Undermining Pell

A beeswarm data visualization showing how the median price of college has increased for lower income students

Last fall, New America's Education Policy program came to us for help with one of their flagship publications—an annual analysis of public university affordability for lower-income students. They do this study each year, and consistently find that public universities are charging lower-income students higher and higher tuition costs.

The author had originally wanted to recreate a scatterplot our graphics team made last year. The scatterplot shows the percentage of low-income students receiving Pell grants on the Y axis and the school's average net price on the X axis. The circles that represent each university are sized proportionally to that school's endowment, and divided into four separate quadrants.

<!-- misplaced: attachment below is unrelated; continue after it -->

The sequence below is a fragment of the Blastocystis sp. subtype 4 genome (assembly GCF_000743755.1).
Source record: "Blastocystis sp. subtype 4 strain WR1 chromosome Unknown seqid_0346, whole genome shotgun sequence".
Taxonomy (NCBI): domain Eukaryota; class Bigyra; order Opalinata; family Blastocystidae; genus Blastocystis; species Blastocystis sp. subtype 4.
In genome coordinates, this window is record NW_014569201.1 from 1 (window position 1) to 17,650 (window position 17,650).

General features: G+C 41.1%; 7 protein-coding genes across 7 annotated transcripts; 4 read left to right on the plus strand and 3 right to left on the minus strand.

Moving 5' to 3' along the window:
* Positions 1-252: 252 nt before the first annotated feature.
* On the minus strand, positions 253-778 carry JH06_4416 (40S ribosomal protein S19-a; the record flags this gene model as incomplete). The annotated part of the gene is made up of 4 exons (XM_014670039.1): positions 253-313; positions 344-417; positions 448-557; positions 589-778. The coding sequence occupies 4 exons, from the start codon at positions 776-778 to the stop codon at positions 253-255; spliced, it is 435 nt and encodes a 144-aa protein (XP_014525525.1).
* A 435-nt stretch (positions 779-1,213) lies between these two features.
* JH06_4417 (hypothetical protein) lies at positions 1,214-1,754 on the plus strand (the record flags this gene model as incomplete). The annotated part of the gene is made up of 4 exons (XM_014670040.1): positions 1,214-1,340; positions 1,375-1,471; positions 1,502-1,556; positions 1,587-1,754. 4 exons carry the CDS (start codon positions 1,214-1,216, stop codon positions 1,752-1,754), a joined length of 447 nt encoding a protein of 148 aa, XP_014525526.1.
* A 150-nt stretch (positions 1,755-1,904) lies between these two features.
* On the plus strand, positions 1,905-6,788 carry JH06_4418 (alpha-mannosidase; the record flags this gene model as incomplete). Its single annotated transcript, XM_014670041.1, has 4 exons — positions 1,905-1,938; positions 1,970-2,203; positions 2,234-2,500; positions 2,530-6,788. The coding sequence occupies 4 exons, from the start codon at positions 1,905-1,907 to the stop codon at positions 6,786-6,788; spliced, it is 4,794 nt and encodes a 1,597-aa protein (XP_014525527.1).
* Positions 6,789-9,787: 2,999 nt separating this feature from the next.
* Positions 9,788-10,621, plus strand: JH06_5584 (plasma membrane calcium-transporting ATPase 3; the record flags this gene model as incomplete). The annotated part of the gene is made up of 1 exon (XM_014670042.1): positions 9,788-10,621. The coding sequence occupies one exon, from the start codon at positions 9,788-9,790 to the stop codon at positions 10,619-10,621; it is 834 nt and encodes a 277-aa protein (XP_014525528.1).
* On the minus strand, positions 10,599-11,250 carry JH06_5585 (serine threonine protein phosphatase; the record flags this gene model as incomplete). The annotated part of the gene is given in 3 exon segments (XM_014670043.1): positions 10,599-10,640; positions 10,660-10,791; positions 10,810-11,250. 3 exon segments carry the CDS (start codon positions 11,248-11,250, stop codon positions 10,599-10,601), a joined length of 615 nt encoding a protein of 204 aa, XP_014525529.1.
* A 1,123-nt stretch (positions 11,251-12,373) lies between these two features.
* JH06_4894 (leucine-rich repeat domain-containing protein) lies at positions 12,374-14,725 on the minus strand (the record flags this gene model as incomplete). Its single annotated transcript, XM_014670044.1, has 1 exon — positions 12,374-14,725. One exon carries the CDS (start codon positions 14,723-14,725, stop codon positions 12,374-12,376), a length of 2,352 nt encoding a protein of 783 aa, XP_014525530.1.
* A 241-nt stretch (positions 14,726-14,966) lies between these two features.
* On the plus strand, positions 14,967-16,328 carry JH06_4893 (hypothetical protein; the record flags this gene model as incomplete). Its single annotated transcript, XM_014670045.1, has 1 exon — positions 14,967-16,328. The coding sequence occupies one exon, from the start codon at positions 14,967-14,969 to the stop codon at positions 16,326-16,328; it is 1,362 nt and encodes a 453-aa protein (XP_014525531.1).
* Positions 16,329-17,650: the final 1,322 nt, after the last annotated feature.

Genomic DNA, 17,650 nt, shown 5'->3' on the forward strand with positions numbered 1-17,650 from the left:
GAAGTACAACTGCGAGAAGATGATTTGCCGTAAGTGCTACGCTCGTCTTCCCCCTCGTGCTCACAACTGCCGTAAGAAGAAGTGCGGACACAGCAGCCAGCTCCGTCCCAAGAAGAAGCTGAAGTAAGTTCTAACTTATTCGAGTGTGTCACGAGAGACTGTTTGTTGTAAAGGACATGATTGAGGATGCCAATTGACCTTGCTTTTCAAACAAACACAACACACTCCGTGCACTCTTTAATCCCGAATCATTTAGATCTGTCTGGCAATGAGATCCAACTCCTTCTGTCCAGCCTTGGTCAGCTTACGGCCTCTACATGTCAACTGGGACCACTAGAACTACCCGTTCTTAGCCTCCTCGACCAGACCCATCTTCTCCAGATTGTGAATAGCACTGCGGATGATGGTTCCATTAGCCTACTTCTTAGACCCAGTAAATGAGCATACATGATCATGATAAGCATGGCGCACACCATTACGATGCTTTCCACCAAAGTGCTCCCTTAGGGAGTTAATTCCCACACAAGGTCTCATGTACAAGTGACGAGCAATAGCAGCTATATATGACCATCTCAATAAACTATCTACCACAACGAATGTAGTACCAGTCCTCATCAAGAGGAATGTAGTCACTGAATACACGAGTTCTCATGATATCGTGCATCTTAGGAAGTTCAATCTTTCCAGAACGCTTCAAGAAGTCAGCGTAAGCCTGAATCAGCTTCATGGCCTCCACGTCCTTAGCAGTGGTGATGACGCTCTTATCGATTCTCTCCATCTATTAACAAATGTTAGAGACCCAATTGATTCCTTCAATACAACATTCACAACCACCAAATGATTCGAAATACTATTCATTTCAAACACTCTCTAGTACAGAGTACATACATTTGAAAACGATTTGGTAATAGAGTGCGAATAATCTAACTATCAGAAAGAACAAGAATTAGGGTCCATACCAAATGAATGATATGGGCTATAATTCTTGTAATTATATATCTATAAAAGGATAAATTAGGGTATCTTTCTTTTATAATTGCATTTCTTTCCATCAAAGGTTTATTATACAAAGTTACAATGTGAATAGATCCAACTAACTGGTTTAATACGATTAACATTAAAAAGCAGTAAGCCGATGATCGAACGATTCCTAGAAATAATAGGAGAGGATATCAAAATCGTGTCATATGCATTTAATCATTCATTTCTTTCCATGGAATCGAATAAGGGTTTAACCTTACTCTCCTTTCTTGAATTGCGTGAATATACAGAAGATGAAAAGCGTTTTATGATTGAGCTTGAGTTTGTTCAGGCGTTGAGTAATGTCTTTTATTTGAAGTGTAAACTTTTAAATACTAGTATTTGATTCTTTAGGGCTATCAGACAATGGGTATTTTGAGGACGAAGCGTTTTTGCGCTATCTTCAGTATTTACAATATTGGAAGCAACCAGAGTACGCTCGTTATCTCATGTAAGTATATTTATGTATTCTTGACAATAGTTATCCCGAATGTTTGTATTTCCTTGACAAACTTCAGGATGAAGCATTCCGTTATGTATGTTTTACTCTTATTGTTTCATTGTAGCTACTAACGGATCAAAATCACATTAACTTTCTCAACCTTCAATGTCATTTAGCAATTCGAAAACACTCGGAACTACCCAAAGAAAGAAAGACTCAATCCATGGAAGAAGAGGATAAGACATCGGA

After reading the author's findings and looking at the data, I realized the purpose of this year's report was a bit different. It was the first year that over 50% of public universities were charging low-income students $10,000 or more, and I wanted to design a data visualization that could support that message. Recreating last year's scatterplot was not going to do the trick.

Instead, I proposed an interactive beeswarm chart that could intuitively show how tuition prices for low-income students have gone up, while still showing the granular detail of the individual schools. I included some nifty hover states, as well as an auto-complete search box that lets people highlight the schools they're interested in. I'm pretty happy with the result.